Tabitha has this theory.
Cats are a puzzle, even to the most educated and intelligent minds. They are, in many ways, a standing refutation of the Darwinian maxim of survival of the fittest. They look at you with those big round eyes and their neurons slowly fizzing like ginger ale going flat in the noonday sun and you think to yourself, this creature - the same creature that annually eats tinsel off the Christmas tree and then wanders around the house with a shiny silver antenna trailing behind it as if to provide better FM reception - THIS is the end result of millennia of natural selection?
I. Don't. Think. So.
Tabitha loves cats. Loves them with ever fiber of her being. Her first word was "keee!" which we took to mean "kitty!" She has checked out every book on cats that the local library has, and read most of them. She draws cats. She plays with cats. She will end up with a house full of them someday, no doubt. But even she understands that if brains were dynamite the average housecat couldn't blow its own nose.
Her theory is that cats' brains are charged up during the night, when they run around and do feline things that we mere humans can never know about or understand. This is because of all the intelligence particles that people aren't using at night. They fly out of our brains, apparently - we "veto" them right out of our heads, a verb choice that Kim just adores - and get absorbed by those of our cats. This means, as Tabitha puts it, that when you wake up and see your cat first thing in the morning, "that's as smart as that cat is going to be all day."
This, it must be admitted, cannot be argued with, though I'm not sure what I have in mind by that statement is precisely what Tabitha has in mind by that statement. We shall let that pass.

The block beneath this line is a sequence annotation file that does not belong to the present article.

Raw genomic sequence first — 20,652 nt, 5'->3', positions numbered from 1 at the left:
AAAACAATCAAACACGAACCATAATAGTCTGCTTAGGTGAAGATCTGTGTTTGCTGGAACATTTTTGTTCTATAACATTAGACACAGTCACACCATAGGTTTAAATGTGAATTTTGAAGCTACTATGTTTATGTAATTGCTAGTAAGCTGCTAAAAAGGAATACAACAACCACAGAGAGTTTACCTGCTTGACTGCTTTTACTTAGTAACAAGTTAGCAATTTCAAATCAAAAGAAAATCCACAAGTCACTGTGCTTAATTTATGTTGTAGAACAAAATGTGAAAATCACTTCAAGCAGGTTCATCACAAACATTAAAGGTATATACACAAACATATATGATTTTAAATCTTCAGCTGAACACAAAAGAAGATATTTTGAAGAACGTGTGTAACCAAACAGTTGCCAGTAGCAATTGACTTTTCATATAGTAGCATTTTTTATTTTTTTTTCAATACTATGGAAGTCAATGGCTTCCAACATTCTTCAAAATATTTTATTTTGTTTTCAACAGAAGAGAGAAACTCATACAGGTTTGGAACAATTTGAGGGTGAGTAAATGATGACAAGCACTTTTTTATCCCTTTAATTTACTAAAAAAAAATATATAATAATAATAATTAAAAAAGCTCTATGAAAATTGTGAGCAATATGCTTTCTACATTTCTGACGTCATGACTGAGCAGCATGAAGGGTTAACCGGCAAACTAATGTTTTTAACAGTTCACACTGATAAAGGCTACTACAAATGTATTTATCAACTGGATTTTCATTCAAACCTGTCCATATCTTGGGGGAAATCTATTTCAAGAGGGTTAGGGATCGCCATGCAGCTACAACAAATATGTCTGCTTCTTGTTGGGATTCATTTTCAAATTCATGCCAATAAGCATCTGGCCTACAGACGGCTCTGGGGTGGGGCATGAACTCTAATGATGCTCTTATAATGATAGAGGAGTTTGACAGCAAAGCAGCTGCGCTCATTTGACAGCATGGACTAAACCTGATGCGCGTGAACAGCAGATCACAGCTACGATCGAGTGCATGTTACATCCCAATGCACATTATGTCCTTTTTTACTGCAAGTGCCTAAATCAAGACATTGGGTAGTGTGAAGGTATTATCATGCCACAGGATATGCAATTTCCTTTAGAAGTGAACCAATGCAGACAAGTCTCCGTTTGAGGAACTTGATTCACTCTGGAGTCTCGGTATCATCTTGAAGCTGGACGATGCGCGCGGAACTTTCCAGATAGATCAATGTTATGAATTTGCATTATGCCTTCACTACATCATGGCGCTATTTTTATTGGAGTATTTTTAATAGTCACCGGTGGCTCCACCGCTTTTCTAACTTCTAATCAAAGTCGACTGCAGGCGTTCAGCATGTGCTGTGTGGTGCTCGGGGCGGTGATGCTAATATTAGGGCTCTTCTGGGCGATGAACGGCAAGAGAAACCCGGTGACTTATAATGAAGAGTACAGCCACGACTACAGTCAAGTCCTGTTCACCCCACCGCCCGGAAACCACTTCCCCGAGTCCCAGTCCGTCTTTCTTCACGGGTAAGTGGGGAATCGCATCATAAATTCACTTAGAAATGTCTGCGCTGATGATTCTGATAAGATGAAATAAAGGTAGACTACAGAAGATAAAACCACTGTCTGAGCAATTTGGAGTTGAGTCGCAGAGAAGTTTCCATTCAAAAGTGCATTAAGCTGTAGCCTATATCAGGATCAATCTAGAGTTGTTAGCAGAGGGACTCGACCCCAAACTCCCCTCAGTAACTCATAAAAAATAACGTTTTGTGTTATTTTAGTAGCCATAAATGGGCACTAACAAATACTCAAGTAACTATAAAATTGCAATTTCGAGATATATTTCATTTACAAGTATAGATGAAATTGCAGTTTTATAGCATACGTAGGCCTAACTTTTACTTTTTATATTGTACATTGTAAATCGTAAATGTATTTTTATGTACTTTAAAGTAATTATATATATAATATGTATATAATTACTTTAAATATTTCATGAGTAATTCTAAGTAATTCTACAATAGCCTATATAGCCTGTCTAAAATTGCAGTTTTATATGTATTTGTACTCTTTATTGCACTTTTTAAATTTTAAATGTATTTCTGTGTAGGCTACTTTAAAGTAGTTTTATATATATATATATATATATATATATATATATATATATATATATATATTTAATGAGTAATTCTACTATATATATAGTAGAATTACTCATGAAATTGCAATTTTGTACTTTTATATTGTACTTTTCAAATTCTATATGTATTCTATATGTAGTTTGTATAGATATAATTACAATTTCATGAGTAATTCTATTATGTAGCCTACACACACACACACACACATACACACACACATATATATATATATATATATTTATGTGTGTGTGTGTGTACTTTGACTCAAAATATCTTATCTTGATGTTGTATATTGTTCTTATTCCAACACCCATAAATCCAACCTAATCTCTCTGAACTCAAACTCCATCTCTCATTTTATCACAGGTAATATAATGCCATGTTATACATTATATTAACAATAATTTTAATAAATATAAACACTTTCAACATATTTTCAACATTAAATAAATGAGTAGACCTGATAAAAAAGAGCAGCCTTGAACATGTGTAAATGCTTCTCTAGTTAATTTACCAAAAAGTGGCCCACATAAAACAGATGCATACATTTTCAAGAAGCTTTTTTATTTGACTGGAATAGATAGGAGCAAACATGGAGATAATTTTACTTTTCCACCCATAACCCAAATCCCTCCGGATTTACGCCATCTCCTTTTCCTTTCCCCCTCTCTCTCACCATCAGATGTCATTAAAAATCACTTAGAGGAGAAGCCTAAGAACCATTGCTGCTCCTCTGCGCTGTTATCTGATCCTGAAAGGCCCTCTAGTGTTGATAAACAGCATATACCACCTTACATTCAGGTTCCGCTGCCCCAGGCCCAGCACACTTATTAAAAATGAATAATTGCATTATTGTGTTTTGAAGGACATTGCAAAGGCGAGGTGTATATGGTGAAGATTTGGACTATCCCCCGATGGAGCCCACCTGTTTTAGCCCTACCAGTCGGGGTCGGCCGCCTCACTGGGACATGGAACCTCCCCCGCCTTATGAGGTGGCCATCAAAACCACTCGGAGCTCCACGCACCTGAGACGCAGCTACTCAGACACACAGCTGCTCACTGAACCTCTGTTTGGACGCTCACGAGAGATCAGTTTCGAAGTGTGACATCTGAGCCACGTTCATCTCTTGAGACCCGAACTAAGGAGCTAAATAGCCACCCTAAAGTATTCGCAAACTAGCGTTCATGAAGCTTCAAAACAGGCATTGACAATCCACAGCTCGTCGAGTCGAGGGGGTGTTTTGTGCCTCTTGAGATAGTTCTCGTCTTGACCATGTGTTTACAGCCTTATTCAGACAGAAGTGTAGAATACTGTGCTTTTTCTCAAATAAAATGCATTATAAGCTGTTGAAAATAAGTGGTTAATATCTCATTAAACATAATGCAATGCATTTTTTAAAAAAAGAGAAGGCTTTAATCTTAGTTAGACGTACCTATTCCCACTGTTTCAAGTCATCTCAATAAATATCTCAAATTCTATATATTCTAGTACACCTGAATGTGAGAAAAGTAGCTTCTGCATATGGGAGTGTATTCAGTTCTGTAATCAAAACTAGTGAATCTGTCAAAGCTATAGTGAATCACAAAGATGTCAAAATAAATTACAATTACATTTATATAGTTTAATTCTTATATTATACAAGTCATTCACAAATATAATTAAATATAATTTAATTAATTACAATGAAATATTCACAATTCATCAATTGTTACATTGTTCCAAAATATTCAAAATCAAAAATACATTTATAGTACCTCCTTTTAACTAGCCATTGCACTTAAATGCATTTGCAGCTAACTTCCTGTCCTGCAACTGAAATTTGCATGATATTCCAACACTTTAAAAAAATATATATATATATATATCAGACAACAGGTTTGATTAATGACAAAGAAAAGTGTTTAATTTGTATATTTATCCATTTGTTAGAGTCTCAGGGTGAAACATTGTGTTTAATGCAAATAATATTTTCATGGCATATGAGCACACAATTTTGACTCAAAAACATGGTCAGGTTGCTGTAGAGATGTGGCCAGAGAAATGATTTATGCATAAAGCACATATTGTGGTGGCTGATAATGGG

Tabitha's theory goes on to state that as the day wears on, the intelligence particles fly out of the "airy" heads of our cats, lowering their intelligence by the minute until by nightfall what you are left with is a creature only minimally capable of brain function at all. It eats, it poops, it charges mindlessly after illusions, but it really isn't all that bright.
At this point I suppose I ought to insert a political joke, but that's just too easy even for me. Go ahead if you want to, though. Opportunities like that don't come by very often, and somebody should take advantage of it.
And then the cycle starts again, as we slough off intelligence in our sleep for the cats to absorb. I suppose the question that this theory raises is what happens to all those free-floating intelligence particles if there are no cats around to absorb them. Do they just bounce around the house, waiting for us to wake up and take them back in again? Do they fly out into space? Do they fall to the carpet and - via vacuums, trash bags and garbage pickup - end up in landfills somewhere?
I shall have to ask her about that.